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Changes in the Pancreas - Complications of Diabetes

symptoms, observed and noted


Concerning the etiological significance of pancreatic changes enough has been said above (cf. pp. 51 and 71). We have here to see whether pancreatic diabetes betrays itself by any special signs and can be diagnosed. Not much use can be made at the bedside of such general data as Lancereaux has given, viz., specially malignant course, rapid emaciation, and tendency to pulmonary tuberculosis. This complex of symptoms is often enough observed in cases in which the pancreas is found healthy post mortem, or shows only such a reduction in size and softness in texture as could be easily accounted for by the generally lowered state of nutrition. Of more importance are the following symptoms : (a) Existence of a tumor of the pancreas (carcinoma, cysts, echinococcus) ; (1) severe colic which cannot be referred to the kidneys or the liver, but which by its location raises a suspicion of a calculus in the duct of Wirsung (Fleiner, Lichtheim, Holzmann); (c) excretion of maltose in the urine. This symptom has up to the present time been observed only twice (le Nobel, van Ackeren), and its significance is not yet clear; (d) steatorrhcea with out jaundice; (e) azotorrhcea, that is to say, the passage of large quantities of nitrogenous substances in the feces. This symptom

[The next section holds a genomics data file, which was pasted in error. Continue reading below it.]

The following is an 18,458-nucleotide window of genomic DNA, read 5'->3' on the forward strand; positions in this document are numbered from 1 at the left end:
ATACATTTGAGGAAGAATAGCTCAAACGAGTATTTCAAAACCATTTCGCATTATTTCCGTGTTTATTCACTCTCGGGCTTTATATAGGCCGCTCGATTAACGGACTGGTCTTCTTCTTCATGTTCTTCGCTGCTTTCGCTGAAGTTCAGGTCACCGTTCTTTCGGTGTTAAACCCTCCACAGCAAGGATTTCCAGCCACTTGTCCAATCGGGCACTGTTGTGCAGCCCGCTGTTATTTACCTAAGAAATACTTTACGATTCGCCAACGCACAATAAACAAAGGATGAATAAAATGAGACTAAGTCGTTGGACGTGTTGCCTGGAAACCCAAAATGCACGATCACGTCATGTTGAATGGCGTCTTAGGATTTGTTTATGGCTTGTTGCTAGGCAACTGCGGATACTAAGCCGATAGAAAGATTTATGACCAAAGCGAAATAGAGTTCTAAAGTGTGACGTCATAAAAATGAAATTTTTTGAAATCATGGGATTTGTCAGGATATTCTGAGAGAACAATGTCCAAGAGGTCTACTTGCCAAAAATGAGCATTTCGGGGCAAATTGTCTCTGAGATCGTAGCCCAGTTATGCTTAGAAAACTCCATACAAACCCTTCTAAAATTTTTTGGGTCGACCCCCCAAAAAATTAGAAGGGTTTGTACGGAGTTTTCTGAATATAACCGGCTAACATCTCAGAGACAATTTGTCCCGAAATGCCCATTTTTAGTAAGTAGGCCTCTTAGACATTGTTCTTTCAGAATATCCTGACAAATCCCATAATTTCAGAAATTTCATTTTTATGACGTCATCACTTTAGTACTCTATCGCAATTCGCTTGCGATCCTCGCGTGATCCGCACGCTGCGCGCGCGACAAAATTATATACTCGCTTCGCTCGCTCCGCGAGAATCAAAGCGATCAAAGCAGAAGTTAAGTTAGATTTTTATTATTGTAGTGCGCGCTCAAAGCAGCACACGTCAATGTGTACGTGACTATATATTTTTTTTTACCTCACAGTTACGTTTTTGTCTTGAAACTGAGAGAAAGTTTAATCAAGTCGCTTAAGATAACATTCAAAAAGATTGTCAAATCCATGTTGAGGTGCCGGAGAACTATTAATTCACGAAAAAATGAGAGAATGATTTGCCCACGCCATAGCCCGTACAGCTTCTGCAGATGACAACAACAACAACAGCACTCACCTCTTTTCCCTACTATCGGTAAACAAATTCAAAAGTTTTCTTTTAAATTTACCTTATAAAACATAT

was noted in the cases of Hirschfeld referred to on page 84, as also in experimental extirpation of the pancreas in animals (Minkowski, Abelmanu, Sandmeyer).

These symptoms are individually seldom seen in diabetes, and all of them together are still more rarely encountered. The occur rence of the symptoms and a diagnosis of the condition presuppose not only that the internal secretion of the pancreas is interfered with, but also that there are at the same time certain gross anatomical changes present.

As regards the character of the lesions of the pancreas which have been noted, they were most frequently chronic interstitial inflamma tion (sclerosis), atrophy, fatty degeneration and necrosis of the cells; more rarely cysts, calculi, carcinoma, and echinococcus of the pan creas have been observed.